Book review: ‘Hot Pink’ by Adam Levin

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Hot Pink

Adam Levin

McSweeney’s Books: 211 pp., $22

In the nine years it took Adam Levin to write his 1,030-page novel “The Instructions” (2010), he was also publishing short fiction. Those pieces, plus a few more, are gathered in the trim collection “Hot Pink,” proving that even with a tiny word count, Levin can tell a good, funny story.


This collection is front loaded: Its best pieces, surreal and sardonic, appear at the book’s beginning. First is “Frankenwittgenstein,” in which Mike, a teenage boy, tells the story of his father’s sudden dismay over anorexia, his effort to invent a doll that might combat it, and how his plunge into obsession affects his family.

It’s a parallel-future world, in which suburban Waukegan, Ill., has become an undesirable slum, and the doll’s name — “Bonnie: The Beautiful Body-Action Doll for the Self-Body Image-Enhancement of Toddling and Preadolescent Girls at Risk” — is ridiculous while being strangely plausible. Mike tells the tale with wry fatalism that doesn’t quite conceal an unwarranted hope.

The doll actually, incredibly, digests food, but his father is instructed by a corporation to make one change and then another; he withdraws into crazy-man inventor mode, and the family falls apart. The mother strikes up an affair with a rhubarb farmer, and the younger twin brothers lose their promise and come to cartoonishly violent blows. They’re so wrapped up that when Mike comes out as gay, nobody pays much attention — and when he tells us he’s no good at happy endings, it’s clear that’s not the case.

The story’s part-blithe, part-resigned tone — paired with oddities like a digesting doll and a prosthetic ear — will ring familiar to fans of George Saunders, who has perfected this kind of heightened surrealism. In fact, Levin studied with Saunders at Syracuse University while earning his MFA in creative writing; if some of these stories clearly show that influence, well, Saunders — with his lightness, weirdness and heart — is a fine writer to emulate.

All of that is on display in the story “Considering the Bittersweet End of Susan Falls”: We learn that Susan is legless from a leopard bite and gangrene; that she resents her parents accusing her of denial; then that the jungle story about the leopard bite is denial, and what really happened was a car accident.

A brilliant adolescent who’s already attending college, Susan Falls narrates untrustworthily, moving between her experience and her narrated daydreams. “The shaking of her body, rather than being expressed by the words my body is shaking, seems to be the expression of the words my body is shaking,” she thinks. She’s moved into the meta, questioning whether she’s an actor whose story is being narrated, or whether the words of the story itself are acting upon her. Add a section in which Susan makes notes that appear in the story’s margins, two versions of Susan running parallel on the page, and the story is the collection’s most formally inventive with a serpent’s-tail ending. It’s also one of the stories that casually dips into sex and drugs — Susan has her eye on a woman in her class — giving the headiness a physical counterpoint.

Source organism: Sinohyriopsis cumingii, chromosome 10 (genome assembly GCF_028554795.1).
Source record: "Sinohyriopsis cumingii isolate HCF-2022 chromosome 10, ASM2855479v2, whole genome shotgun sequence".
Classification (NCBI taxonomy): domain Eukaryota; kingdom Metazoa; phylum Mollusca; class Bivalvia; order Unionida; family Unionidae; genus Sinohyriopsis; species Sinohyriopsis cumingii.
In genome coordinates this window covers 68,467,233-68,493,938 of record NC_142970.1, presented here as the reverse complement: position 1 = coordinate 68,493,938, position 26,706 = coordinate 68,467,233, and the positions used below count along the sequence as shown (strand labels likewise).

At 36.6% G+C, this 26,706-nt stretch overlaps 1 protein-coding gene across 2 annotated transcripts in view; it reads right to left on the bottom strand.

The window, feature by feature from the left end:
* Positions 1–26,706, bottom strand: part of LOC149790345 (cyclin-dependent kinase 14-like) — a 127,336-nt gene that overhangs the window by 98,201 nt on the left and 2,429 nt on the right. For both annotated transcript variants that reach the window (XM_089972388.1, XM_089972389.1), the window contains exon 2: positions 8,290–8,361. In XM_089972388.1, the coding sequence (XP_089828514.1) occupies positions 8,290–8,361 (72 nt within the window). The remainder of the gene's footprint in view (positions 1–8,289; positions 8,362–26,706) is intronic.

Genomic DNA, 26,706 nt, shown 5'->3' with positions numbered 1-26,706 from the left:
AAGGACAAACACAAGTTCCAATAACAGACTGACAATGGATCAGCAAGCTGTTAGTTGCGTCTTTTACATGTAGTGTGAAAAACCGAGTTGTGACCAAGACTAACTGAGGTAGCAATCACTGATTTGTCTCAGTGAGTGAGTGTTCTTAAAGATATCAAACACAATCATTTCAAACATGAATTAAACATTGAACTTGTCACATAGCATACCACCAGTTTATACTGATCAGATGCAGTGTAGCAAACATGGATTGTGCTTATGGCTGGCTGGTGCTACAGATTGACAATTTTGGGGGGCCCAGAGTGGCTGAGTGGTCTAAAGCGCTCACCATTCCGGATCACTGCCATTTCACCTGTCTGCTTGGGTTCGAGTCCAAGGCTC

Levin has a gift for voice, for creating enticing narrators. Whether it’s the elderly, dirty-minded Jewish men of “The Extra Mile” or the adolescent Italian-American toughs of “Finch” and the white working-class boys of “Hot Pink,” these are stories that grab the ear first. This is a great start, but more often than not, they don’t have far to go. “The Extra Mile” is a funny anecdote, and “Finch” (about fathers, sons and half-truths) is relatively straightforward compared to the two earliest, more complex pieces.

As the book moves on, it becomes less interesting. Those stories that are formally experimental are slight, like the episodic “Relating” and “How To Play The Guy,” which is clever only in its construction. Another, “Scientific American,” is undercooked: The characters are so generic we know them only as “the man,” “the woman,” “the painter.”


Two of the previously unpublished stories, “Jane Tell” and “RSVP,” are about the love lives of college-age men in the Midwest who are working through their troubles. Many of the others circle around adolescents and teenagers who are in the way of, or participate in, violence. In contrast to the early stories, these are, for the most part, vested in realism.

Sometimes, even that doesn’t come together: In “Hot Pink,” a high school dropout thug thinks in unbelievably sophisticated layers about what is said and what goes unsaid. Adolescence, violence, a young man who falls for a self-destructive woman: These stories are perennial, everlasting, but they lack the dimension of the book’s earliest two stories.

McSweeney’s is good at making attractive books, and the cover of “Hot Pink,” like “The Instructions,” comes in three colors. Mine is a literal, and delicious, hot pink (the other editions come in masculine blue and gray). It is a pleasure to read Levin in the short form, but this collection is a little more uneven than I’d hoped.